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CN increasing track inspections to further improve safety performance


CN's new track geometry vehicle will be used along with the company's TEST car to give reports on track conditions.

MONTREAL, Que. — Canadian National Railway (CN) will be using a new track geometry vehicle for the electronic inspection of track curvature, alignment and cross-level of rail lines across its network.

The state-of-the-art, self-propelled vehicle is bi-directional and supplements CN’s high-tech TEST (Track Evaluation System) car for gathering continuous, real-time printed reports on track condition. CN engineering forces use the reports to address any track irregularities and to plan long-term rail replacement programs.

In a first for CN, the new vehicle – custom-built for CN by Gateway Rail Services of Madison, Ill., with a geometry system produced by ENSCO of Falls Church, Va. – is equipped with high-speed cameras and optical recognition software to detect possible flaws in joint-bars that connect sections of rail.

Paul Miller, CN’s chief safety and transportation officer, said: “Maintaining proper track geometry is integral to safe train operations. The acquisition of the new vehicle will permit us to increase the amount of in-house main line track-geometry testing across our network. We take quality track seriously. Of CN’s $1.5 billion capital budget this year, C$1.1 billion is focused on track infrastructure.”

In 2007, CN conducted geometric testing of approximately 65,000 miles of track, an increase of 35% over 2006. This year CN plans to boost its geometric testing by a further 15% to 75,000 track miles.

CN also employs contractors using vehicles with sophisticated ultrasonic technology to detect internal rail defects that normally cannot be detected visually during routine track inspections. Ultrasonic rail flaw testing will increase to about 145,000 miles this year, double what CN did five years ago.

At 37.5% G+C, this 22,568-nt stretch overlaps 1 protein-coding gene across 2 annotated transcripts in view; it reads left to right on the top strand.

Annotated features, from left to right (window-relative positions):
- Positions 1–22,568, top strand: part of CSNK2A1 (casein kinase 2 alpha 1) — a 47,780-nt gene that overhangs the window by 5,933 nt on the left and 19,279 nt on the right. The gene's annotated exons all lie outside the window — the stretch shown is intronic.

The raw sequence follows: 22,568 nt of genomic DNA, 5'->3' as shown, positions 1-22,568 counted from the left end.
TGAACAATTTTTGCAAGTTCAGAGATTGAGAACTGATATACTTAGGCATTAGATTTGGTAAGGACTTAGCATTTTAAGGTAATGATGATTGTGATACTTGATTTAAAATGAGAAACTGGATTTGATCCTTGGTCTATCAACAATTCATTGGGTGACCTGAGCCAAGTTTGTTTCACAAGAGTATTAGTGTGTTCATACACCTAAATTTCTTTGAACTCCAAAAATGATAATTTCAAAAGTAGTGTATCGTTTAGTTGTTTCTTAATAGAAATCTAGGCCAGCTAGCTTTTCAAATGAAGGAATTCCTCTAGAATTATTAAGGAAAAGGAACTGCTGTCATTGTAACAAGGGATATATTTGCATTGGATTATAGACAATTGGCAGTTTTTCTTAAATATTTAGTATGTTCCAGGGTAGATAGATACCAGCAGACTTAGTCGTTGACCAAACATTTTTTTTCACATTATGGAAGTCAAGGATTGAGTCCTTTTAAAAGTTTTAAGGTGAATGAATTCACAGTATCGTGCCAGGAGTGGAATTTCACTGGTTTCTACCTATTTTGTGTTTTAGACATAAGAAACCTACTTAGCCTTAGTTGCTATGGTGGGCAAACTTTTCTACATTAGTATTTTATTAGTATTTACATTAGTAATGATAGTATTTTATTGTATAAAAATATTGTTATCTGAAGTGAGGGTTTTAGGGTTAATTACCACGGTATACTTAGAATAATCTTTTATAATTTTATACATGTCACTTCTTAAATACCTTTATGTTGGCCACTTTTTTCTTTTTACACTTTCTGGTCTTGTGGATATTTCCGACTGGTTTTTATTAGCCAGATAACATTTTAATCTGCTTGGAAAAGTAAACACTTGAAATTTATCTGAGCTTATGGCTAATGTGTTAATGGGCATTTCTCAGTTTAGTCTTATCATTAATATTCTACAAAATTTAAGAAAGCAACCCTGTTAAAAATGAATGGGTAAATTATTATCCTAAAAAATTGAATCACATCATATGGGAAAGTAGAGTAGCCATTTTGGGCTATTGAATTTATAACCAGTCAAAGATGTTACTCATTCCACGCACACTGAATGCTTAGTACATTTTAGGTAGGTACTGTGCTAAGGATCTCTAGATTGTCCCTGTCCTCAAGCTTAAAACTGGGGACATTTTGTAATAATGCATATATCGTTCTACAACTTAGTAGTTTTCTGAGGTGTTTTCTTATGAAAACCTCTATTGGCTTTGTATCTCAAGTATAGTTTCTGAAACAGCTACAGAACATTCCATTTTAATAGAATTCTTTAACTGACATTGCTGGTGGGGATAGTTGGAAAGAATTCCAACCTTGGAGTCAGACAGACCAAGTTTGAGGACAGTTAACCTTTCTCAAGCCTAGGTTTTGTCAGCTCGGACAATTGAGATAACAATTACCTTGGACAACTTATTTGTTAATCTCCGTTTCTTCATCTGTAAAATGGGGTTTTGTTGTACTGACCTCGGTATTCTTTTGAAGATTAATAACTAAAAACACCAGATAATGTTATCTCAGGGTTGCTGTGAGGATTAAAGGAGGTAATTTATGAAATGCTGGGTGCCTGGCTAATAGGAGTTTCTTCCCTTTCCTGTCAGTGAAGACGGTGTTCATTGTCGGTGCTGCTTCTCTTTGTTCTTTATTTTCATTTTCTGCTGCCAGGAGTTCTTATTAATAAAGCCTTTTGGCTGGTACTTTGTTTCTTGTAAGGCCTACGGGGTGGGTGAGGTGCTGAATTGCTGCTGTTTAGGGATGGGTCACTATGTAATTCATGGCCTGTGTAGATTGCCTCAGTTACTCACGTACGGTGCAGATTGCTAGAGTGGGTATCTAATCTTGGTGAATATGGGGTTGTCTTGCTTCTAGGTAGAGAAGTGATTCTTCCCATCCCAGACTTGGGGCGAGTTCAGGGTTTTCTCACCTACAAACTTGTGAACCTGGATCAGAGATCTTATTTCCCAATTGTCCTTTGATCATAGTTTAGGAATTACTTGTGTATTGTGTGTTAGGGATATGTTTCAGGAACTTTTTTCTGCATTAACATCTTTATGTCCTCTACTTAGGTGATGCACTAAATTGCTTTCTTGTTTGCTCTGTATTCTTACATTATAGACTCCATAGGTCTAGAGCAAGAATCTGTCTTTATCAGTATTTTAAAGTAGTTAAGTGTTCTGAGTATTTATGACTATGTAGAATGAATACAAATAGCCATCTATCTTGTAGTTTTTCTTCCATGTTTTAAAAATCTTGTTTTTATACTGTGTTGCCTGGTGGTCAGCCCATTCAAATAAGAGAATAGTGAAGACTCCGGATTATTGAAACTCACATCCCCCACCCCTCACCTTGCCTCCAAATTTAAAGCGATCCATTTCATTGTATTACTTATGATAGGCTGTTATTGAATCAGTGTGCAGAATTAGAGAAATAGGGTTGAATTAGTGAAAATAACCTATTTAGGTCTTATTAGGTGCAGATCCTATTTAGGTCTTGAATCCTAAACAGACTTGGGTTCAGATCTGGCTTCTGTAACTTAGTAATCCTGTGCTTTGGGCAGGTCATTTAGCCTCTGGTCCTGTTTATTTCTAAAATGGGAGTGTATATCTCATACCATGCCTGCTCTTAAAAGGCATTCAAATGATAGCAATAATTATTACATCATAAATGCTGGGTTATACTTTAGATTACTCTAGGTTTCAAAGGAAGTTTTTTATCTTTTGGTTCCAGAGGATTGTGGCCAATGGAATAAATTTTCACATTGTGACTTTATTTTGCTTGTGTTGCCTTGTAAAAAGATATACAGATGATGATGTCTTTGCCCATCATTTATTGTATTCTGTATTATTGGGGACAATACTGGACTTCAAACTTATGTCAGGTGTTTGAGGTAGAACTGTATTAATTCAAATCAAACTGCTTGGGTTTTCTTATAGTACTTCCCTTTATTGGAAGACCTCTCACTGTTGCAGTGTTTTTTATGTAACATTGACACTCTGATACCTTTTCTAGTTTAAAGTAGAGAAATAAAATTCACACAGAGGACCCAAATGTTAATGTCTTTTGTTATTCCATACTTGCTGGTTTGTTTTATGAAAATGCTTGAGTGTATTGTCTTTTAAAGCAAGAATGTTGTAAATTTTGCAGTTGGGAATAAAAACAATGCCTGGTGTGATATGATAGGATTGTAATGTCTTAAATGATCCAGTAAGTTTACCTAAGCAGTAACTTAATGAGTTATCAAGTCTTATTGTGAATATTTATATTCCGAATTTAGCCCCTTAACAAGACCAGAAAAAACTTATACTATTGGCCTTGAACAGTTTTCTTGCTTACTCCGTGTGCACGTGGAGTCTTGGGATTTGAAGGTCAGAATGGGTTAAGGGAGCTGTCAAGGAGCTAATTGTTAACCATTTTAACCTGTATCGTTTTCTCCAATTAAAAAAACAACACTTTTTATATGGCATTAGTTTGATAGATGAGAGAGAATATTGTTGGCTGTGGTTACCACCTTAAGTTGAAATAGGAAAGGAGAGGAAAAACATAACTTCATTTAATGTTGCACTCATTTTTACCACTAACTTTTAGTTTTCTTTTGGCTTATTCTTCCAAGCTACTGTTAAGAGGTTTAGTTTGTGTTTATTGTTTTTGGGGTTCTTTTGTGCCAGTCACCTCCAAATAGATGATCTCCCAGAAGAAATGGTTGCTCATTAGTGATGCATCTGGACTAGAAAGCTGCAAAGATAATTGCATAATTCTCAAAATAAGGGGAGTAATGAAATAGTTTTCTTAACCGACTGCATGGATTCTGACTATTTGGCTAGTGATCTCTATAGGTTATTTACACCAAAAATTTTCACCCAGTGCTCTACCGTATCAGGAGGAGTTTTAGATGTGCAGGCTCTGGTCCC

In addition, CN uses a wide range of other technologies to monitor the condition of locomotives and freight cars moving over its network. These include hot bearing detectors, hot wheel detectors, dragging equipment detectors, wheel impact load detectors and wheel profile detectors. CN has one of the highest applications of such detectors of any railroad in North America.

“Our increased focus on track geometry and ultrasonic rail inspections in recent years has contributed to CN’s improved safety performance in 2008,” said Miller. “CN’s total Transportation Safety Board of Canada-reportable (TSB-reportable) train accidents are down more than 30% year-to-date through Oct. 26, 2008, in comparison with the same 2007 period. Of particular note is the 26% reduction in CN main-track TSB-reportable accidents, as well as a 45% reduction in total accident severity.”

CN’s 2008 Federal Railroad Administration (FRA) train accident rate through Oct. 26 of this year was 2.55 per million train miles. The 2008 Class 1 railroad FRA industry average train accident ratio in North America through the end of July the latest available data was 2.95.


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